Date of Award

Summer 2014

Degree Type


Degree Name

Master of Science (MS)


Botany and Plant Pathology

First Advisor

Richard Latin

Committee Member 1

Ronald Turco

Committee Member 2

Teresa Hughes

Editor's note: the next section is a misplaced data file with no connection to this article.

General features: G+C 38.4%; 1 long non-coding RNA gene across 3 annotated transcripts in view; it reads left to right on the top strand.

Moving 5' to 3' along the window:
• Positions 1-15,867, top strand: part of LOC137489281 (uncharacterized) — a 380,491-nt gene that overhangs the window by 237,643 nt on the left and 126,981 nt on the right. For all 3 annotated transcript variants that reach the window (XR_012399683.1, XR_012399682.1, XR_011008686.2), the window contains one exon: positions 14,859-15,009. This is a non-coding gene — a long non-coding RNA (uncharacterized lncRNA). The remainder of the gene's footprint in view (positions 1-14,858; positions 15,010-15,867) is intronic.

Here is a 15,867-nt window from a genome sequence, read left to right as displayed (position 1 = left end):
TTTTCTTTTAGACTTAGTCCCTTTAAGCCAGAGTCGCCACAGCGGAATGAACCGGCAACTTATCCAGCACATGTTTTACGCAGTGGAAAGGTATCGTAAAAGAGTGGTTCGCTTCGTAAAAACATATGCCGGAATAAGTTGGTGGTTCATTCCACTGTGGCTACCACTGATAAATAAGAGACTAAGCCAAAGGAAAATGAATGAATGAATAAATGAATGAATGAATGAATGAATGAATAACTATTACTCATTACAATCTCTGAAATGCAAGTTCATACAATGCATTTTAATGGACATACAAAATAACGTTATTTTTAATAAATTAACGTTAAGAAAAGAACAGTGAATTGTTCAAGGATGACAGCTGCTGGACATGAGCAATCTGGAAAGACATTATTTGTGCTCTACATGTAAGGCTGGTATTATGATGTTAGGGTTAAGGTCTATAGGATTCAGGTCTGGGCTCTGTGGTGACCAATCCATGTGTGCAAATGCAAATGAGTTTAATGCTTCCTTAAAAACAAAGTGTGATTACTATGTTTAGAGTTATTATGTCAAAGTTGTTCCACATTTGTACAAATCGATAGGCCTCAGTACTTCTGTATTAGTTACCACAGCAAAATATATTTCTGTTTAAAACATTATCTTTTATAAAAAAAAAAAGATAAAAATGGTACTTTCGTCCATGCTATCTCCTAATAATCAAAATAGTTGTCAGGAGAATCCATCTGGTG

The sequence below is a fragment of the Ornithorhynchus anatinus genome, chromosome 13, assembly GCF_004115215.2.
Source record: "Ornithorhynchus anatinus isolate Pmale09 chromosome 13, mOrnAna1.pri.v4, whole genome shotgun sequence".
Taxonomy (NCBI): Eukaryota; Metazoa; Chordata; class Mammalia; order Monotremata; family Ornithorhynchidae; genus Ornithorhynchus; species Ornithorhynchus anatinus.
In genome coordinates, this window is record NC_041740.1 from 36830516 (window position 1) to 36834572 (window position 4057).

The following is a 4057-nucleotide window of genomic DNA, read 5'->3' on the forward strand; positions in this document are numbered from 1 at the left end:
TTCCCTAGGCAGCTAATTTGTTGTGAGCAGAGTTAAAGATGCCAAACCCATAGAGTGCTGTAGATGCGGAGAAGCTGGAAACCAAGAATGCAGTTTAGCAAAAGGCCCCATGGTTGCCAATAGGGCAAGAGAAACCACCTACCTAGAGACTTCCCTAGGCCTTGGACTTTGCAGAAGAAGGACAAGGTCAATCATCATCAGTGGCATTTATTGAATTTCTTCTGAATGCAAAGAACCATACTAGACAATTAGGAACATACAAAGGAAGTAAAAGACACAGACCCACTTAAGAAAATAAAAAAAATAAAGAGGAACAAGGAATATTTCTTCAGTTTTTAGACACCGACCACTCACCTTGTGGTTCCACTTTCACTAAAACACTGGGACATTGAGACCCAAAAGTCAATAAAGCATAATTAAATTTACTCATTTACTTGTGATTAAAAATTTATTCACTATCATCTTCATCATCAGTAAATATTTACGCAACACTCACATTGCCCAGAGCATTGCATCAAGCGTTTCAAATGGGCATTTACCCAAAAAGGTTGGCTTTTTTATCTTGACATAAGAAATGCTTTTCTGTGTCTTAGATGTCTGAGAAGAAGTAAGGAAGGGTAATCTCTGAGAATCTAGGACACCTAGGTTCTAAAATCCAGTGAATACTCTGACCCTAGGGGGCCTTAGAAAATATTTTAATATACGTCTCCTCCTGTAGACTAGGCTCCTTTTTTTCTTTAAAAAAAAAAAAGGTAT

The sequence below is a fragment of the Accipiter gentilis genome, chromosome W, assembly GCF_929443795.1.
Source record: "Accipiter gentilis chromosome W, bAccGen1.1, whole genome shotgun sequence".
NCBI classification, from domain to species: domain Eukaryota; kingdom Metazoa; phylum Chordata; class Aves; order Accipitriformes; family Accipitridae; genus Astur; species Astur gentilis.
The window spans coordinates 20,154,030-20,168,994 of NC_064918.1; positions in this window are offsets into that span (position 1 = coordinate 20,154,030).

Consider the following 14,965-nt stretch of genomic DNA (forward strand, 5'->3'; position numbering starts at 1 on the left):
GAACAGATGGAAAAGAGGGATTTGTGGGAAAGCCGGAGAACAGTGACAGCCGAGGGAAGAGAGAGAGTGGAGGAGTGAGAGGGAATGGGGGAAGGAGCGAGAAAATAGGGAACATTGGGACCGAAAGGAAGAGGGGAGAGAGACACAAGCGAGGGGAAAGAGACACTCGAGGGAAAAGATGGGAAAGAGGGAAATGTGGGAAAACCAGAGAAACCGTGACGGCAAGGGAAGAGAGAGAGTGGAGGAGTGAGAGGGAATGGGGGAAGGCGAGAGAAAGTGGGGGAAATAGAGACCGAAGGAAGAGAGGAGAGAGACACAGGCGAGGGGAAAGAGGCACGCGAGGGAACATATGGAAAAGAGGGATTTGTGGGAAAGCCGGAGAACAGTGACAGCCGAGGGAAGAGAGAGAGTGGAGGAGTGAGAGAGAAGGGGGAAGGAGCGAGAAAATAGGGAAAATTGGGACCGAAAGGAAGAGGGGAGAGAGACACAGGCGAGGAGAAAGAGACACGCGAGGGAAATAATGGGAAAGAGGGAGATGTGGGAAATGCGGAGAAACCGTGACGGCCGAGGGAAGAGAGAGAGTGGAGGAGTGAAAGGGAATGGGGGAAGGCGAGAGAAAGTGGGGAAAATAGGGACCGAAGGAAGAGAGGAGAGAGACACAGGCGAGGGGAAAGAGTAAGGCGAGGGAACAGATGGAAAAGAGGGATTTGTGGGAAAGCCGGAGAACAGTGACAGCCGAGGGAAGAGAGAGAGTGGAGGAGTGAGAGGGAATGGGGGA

Turf managers often rely on fungicides to limit damage caused by root diseases. Since fungicides do not move basipetally, they are effective only when fungitoxic concentrations are delivered to the rhizosphere. This research focused on the distribution of modern fungicides in verdure, thatch, sand, and roots of creeping bentgrass (Agrostis stolonifera L. var. palustris (Huds.) Farw.) maintained as a putting green. Fungicides (azoxystrobin (methyl (E)-2-[2-[6-(2-cyanophenoxy)pyrimidin-4-yloxy]phenyl]-3-methoxyacrylate), propiconazole (1,2,4-Triazole, 1-((2-(2,4-dichlorophenyl)-4-propyl-1,3-dioxolan-2-yl)methyl), pyraclostrobin (carbamic acid, [2-[[[1-(4-chlorophenyl)-1H-pyrazol-3-yl]oxy]methyl]phenyl]methoxy-,methyl ester), and thiophanate-methyl (dimethyl 4,4'-o-phenylenebis[3-thioallophanate]) were applied to replicate field plots in a water volume of 815 L ha-1. Plots were sampled over time (0, 3, 7, 10, 14, 17, 21 days after application) by extracting cores measuring 2 cm diameter by 3.8 cm deep. Cores were separated into verdure/thatch, sand, and roots before quantitative determination (liquid chromatography, triple quadrupole mass spectrometry) of fungicide residues. Fungicide residues in verdure/thatch declined steadily with time and support previously reported results describing fungicide depletion. Fungicides were detected in roots and sand within 5 hours of application, although at very low (1-15 ppm) concentrations. Residues in roots and sand remained at low levels throughout the experiment. Fungicides differed with respect to amounts recovered per turfgrass component.